Monday, July 7, 2008

D-town Gets Some Poem Love from Jack White

I think it's great how many famous people are from the Detroit area - Aretha Franklin, Eminem, Kid Rock, Jeff Daniels, to name a few. Another one of those celebs is Jack White of the White Stripes and Raconteurs (check out this site, very cool!) Now, I will not even pretend to be a quasi-fan of Jack, his music or his band. I've heard he's quite a talented artist, but I've also heard that he's snubbed his so-called beloved hometown on quite a few occasions (joining Madonna in the not-so-proud-I'm-from-D-town category). However, contrary to the way Jack's feelings toward Detroit have been portrayed recently, he holds a great deal of admiration for the city. And he's proved it to Detroit, the music industry and all those who've ever doubted his hometown pride by offering the Detroit Free Press a poem about how strong he believes the city is, titled "Courageous Dream's Concern." You can check out Brian McCollum's article here.

So I'm not a Jack White/White Stripes/Raconteurs fan, so why the heck do I care about this? I care because I think his poem is creative, and the fact that he took the time to write a poem about Detroit rather than doing a boring interview or writing lyrics to a song is enough to make me care to read the darn thing. Yes a song may have gotten the point across, but a poem is classic. It's's's straight from that big red organ pumping life into your body. He writes/sings songs for a it's much more intriguing that he wrote a prose-like poem. Some people look at this as a stunt to gain some publicity and think Jack White needs to get over himself (check out the comments on the Freep story). But I look at it as a guy who stepped back, realized his words were misinterpreted and found a unique and interesting way to set the story straight. And then again...maybe his publicist got a bit creative and thought "Hmm, you should write a poem and give exclusive rights to the Free Press. That will get people's attention!" Regardless, it was a creative and bold move...and it DID get attention, so it worked!

"The following poem is the Detroit from my mind. The Detroit that is in my heart. The home that encapsulates and envelops those who are truly blessed with the experience of living within its boundaries."

'Courageous Dream's Concern,' by Jack White

I have driven slow,
three miles an hour or so,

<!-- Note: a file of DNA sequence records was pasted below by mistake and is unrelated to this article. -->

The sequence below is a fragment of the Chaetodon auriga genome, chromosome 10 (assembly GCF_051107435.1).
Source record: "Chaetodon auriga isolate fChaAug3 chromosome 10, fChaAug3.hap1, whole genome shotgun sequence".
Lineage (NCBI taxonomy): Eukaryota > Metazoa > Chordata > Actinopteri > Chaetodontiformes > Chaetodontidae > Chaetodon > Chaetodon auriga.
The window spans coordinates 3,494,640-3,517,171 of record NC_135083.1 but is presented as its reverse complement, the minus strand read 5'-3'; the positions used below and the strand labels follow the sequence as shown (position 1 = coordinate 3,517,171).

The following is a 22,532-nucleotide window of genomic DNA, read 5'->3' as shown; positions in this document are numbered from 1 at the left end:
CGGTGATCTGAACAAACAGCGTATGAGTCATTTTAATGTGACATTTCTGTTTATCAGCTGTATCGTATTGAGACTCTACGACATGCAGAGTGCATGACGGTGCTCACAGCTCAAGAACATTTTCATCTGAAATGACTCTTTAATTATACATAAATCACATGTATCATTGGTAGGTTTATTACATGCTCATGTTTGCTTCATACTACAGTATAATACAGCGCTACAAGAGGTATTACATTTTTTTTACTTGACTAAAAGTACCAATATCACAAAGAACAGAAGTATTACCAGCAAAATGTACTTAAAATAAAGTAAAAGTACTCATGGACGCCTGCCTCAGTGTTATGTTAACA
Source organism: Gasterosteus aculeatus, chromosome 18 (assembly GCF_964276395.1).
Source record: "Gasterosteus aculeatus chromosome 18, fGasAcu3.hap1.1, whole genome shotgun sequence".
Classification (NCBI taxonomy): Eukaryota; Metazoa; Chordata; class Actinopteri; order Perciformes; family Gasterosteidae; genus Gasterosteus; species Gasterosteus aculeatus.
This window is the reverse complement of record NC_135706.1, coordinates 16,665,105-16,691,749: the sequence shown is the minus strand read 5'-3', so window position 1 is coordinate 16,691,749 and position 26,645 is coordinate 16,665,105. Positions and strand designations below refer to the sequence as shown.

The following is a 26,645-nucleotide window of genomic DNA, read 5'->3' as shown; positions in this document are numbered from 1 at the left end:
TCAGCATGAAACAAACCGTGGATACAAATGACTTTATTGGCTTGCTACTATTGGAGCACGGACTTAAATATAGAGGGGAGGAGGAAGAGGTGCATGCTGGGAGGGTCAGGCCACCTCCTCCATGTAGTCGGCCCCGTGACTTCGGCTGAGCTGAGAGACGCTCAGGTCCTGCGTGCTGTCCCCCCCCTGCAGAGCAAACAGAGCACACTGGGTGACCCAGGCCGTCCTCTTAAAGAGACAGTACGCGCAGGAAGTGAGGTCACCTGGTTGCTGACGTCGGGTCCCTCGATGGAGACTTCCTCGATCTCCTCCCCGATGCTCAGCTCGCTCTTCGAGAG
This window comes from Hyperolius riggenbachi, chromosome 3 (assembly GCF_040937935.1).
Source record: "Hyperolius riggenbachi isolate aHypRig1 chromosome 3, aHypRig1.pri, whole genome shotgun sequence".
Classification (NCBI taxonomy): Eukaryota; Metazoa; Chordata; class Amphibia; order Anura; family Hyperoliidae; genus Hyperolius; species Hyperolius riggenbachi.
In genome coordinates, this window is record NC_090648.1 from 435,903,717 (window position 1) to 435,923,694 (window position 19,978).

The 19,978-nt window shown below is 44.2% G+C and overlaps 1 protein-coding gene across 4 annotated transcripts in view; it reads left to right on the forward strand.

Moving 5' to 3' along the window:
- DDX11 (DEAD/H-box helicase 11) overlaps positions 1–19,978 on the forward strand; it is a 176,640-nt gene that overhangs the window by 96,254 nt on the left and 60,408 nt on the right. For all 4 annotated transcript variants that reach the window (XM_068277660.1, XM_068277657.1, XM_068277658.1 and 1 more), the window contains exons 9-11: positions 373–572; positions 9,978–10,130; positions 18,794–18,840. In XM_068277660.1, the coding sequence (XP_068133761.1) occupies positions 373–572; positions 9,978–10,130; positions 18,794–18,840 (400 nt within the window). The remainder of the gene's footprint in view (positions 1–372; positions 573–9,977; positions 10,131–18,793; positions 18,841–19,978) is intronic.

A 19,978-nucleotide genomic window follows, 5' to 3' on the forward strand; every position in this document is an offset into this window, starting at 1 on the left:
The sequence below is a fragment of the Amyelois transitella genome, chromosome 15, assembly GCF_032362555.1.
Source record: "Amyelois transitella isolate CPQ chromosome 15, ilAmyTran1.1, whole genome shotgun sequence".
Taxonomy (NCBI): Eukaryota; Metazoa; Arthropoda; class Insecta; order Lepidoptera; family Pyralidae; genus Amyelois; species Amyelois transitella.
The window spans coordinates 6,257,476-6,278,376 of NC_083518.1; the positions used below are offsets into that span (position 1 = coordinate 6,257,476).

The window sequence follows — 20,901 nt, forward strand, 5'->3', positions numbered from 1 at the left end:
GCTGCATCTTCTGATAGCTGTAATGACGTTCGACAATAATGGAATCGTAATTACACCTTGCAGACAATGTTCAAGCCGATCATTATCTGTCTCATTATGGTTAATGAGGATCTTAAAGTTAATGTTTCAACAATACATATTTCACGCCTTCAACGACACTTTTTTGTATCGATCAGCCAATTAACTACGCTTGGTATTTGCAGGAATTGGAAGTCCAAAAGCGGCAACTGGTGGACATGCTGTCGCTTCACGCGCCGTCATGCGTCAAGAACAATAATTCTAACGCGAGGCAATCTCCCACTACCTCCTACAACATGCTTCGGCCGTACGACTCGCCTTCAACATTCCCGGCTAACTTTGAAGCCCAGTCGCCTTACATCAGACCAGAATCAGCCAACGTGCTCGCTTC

through Highland Park, Heidelberg, and the
Cass Corridor.

I've hopped on the Michigan,
and transferred to the Woodward,
and heard the good word blaring from an
a.m. radio.

I love the worn-through tracks of trolley
trains breaking through their
concrete vaults,
As I ride the Fort Street or the Baker,
just making my way home.

I sneak through an iron gate, and fish
rock bass out of the strait,
watching the mail boat with
its tugboat gait,
hauling words I'll never know.

The water letter carrier,
bringing prose to lonely sailors,
treading the big lakes with their trailers,
floats in blue green chopping waters,
above long-lost sunken failures,
awaiting exhumation iron whalers,
holding gold we'll never know.

I've slid on Belle Isle,
and rowed inside of it for miles.
Seeing white deer running alongside
While I glide, in a canoe.

I've walked down Caniff holding a glass
Atlas root beer bottle in my hands
And I've entered closets of coney islands
early in the morning too.

I've taken malt from Stroh's and Sanders,
felt the black powder of abandoned
And smelled the sawdust from wood cut
to rehabilitate the fallen edifice.

I've walked to the rhythm of mariachis,
down junctions and back alleys,
Breathing fresh-baked fumes of culture
nurtured of the Latin and the
Middle East.

I've fallen down on public ice,
and skated in my own delight,
and slid again on metal crutches
into trafficked avenues.

Three motors moved us forward,
Leaving smaller engines to wither,
the aluminum, and torpedo,
Monuments to unclaimed dreaming.

Foundry's piston tempest captured,
Forward pushing workers raptured,
Frescoed families strife fractured,
Encased by factory's glass ceiling.

Detroit, you hold what one's been seeking,
Holding off the coward-armies weakling,
Always rising from the ashes
not returning to the earth.

I so love your heart that burns
That in your people's body yearns

To perpetuate,
and permeate, the lonely dream that does encapsulate,
Your spirit, that God insulates,

With courageous dream's concern.

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